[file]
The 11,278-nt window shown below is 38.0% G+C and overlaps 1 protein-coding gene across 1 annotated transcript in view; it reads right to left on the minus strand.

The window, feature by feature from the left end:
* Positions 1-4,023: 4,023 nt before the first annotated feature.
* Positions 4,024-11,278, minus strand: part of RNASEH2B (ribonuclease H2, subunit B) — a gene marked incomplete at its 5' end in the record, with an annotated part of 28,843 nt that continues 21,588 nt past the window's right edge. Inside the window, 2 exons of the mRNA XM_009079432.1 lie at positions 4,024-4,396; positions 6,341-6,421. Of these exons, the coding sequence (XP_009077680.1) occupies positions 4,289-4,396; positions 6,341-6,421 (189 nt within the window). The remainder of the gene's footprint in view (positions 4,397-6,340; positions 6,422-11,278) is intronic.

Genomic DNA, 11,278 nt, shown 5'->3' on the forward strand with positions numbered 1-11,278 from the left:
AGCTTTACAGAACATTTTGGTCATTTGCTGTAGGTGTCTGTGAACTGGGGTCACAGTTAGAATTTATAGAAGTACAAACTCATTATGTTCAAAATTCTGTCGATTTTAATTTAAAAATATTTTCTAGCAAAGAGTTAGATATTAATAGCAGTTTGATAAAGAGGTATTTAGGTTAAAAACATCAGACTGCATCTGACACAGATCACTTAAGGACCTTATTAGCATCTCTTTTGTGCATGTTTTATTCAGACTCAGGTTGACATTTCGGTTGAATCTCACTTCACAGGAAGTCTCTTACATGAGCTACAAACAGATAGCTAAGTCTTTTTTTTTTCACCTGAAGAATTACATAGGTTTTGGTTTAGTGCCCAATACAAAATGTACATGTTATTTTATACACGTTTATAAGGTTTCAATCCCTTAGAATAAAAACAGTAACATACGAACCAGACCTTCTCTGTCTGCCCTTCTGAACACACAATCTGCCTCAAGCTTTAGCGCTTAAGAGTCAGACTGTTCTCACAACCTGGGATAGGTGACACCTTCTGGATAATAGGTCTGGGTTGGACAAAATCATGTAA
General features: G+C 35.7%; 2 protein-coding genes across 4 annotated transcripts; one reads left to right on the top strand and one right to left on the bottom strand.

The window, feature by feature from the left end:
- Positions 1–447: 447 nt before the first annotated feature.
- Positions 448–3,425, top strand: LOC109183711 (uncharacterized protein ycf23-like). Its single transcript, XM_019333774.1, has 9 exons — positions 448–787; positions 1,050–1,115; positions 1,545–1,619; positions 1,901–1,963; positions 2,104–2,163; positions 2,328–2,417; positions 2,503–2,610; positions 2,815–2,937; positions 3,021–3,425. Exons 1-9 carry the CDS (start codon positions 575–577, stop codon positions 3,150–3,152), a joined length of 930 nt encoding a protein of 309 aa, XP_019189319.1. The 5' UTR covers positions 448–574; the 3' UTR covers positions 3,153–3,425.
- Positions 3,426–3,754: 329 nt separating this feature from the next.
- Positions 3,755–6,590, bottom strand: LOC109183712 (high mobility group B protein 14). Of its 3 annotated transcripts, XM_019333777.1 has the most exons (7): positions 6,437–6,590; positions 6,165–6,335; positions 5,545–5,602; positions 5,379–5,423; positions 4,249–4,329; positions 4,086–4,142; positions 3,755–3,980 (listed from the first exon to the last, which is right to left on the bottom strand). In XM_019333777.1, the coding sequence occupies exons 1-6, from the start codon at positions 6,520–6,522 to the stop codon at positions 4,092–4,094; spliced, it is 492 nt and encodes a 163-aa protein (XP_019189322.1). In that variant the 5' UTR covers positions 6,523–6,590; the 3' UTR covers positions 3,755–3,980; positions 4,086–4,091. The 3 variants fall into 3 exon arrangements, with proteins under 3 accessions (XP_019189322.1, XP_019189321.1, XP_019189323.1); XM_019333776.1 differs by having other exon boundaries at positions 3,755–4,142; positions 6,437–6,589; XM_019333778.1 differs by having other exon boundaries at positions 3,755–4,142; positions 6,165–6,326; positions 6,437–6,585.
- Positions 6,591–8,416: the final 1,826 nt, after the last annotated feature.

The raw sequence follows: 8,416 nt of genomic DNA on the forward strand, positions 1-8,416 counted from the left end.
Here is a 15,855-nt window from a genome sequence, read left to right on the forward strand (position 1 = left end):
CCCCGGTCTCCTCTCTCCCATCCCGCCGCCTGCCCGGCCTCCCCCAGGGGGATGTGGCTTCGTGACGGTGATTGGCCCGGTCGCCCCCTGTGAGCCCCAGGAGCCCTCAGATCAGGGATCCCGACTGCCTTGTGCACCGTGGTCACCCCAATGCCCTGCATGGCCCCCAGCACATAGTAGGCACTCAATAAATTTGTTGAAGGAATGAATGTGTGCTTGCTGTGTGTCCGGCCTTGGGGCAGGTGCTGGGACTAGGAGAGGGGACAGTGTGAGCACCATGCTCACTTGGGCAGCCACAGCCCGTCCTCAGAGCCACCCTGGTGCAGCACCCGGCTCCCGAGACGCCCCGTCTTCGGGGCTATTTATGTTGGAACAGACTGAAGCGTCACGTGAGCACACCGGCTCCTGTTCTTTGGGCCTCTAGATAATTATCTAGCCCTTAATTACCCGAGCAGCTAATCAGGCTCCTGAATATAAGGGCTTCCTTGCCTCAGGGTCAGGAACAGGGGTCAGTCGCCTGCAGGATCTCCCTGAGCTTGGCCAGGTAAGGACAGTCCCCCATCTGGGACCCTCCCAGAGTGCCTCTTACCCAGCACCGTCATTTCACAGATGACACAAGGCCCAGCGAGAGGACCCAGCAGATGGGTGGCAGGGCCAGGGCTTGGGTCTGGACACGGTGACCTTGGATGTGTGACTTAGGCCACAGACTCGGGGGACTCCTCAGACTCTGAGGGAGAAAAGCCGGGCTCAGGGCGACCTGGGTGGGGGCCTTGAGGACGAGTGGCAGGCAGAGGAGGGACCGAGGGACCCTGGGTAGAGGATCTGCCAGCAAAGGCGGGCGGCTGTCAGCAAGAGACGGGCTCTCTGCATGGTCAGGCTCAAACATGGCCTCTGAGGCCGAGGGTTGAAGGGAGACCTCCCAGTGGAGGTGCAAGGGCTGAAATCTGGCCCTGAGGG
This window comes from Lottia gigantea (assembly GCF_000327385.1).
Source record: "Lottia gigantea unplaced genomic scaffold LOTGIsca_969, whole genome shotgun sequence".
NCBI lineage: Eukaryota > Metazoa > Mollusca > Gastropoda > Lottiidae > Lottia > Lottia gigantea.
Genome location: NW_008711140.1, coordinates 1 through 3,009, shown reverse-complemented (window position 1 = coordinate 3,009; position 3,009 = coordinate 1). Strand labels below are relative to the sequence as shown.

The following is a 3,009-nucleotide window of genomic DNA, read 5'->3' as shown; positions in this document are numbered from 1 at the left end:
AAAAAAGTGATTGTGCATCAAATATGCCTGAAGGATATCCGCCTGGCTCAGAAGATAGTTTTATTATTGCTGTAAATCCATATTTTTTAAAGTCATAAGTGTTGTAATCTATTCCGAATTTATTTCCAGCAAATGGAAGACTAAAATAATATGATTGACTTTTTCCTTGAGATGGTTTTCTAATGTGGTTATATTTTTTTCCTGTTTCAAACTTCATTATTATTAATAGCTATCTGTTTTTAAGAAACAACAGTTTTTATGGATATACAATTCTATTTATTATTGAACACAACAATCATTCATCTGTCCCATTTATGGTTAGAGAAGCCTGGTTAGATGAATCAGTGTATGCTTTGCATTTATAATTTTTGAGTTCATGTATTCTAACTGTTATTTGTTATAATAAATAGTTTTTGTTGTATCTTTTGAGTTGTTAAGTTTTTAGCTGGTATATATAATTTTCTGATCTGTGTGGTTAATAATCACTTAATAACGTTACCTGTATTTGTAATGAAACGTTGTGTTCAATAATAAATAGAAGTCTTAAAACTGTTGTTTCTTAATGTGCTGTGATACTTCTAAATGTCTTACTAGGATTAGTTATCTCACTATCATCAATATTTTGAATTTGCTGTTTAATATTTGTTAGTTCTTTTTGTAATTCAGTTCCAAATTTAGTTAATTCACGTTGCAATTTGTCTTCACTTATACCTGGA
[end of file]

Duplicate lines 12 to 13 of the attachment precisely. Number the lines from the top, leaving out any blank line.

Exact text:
- Positions 3,755–6,590, bottom strand: LOC109183712 (high mobility group B protein 14). Of its 3 annotated transcripts, XM_019333777.1 has the most exons (7): positions 6,437–6,590; positions 6,165–6,335; positions 5,545–5,602; positions 5,379–5,423; positions 4,249–4,329; positions 4,086–4,142; positions 3,755–3,980 (listed from the first exon to the last, which is right to left on the bottom strand). In XM_019333777.1, the coding sequence occupies exons 1-6, from the start codon at positions 6,520–6,522 to the stop codon at positions 4,092–4,094; spliced, it is 492 nt and encodes a 163-aa protein (XP_019189322.1). In that variant the 5' UTR covers positions 6,523–6,590; the 3' UTR covers positions 3,755–3,980; positions 4,086–4,091. The 3 variants fall into 3 exon arrangements, with proteins under 3 accessions (XP_019189322.1, XP_019189321.1, XP_019189323.1); XM_019333776.1 differs by having other exon boundaries at positions 3,755–4,142; positions 6,437–6,589; XM_019333778.1 differs by having other exon boundaries at positions 3,755–4,142; positions 6,165–6,326; positions 6,437–6,585.
- Positions 6,591–8,416: the final 1,826 nt, after the last annotated feature.